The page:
2010 AMC 10A Problems/Problem 23
Each of boxes in a line contains a single red marble, and for , the box in the position also contains white marbles. Isabella begins at the first box and successively draws a single marble at random from each box, in order. She stops when she first draws a red marble. Let be the probability that Isabella stops after drawing exactly marbles. What is the smallest value of for which ?
The probability of drawing a white marble from box is . The probability of drawing a red marble from box is .
The probability of drawing a red marble at box is therefore
It is then easy to see that the lowest integer value of that satisfies the inequality is .
An easy way to know that is the answer is that , so you know - the only solution for n under is .
Using the first few values of , it is easy to derive a formula for . The chance that she stops on the second box () is the chance of drawing a white marble then a red marble: . The chance that she stops on the third box () is the chance of drawing two white marbles then a red marble:. If , .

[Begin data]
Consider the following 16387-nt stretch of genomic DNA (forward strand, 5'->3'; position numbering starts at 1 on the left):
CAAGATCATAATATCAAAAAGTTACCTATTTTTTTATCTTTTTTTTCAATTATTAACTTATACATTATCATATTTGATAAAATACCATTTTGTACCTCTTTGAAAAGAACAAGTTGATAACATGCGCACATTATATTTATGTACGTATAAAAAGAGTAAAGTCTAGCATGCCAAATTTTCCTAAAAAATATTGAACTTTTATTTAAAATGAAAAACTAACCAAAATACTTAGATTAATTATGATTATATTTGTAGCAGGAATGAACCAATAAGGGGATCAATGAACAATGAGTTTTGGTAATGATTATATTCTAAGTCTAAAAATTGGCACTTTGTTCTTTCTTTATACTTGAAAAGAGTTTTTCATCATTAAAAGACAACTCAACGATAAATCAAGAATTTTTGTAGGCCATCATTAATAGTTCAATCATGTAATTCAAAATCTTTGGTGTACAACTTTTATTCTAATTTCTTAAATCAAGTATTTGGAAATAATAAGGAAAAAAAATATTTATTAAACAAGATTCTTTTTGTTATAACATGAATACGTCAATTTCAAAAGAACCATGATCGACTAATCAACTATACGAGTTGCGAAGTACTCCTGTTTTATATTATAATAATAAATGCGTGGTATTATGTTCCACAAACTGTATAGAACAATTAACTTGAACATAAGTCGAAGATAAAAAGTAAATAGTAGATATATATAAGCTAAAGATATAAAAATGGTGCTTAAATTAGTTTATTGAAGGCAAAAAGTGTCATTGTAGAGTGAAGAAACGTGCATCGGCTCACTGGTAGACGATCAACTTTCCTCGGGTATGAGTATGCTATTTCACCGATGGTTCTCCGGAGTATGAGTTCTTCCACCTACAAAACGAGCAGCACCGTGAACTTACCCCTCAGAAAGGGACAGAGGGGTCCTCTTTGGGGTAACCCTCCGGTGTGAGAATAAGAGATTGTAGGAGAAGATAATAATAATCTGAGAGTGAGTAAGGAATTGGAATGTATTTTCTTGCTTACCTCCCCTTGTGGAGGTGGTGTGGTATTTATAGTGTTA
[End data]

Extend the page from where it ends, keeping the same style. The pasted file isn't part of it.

Cross-cancelling in the fractions gives , , and . From this, it is clear that . (Alternatively, .)
The lowest integer that satisfies the above inequality is .
We can think about it like this. For Isabella to stop, this just means she didn't get a red the previous times. So we can write a fraction for each probability that she doesn't get a red. For the first move it is just , then it is , and so on until . The last fraction is the probability she does get the red, which is . In the fraction set . All the terms cancel except the 1, and the n, so we have , and by some estimating and guess and check, we get ~awsomek
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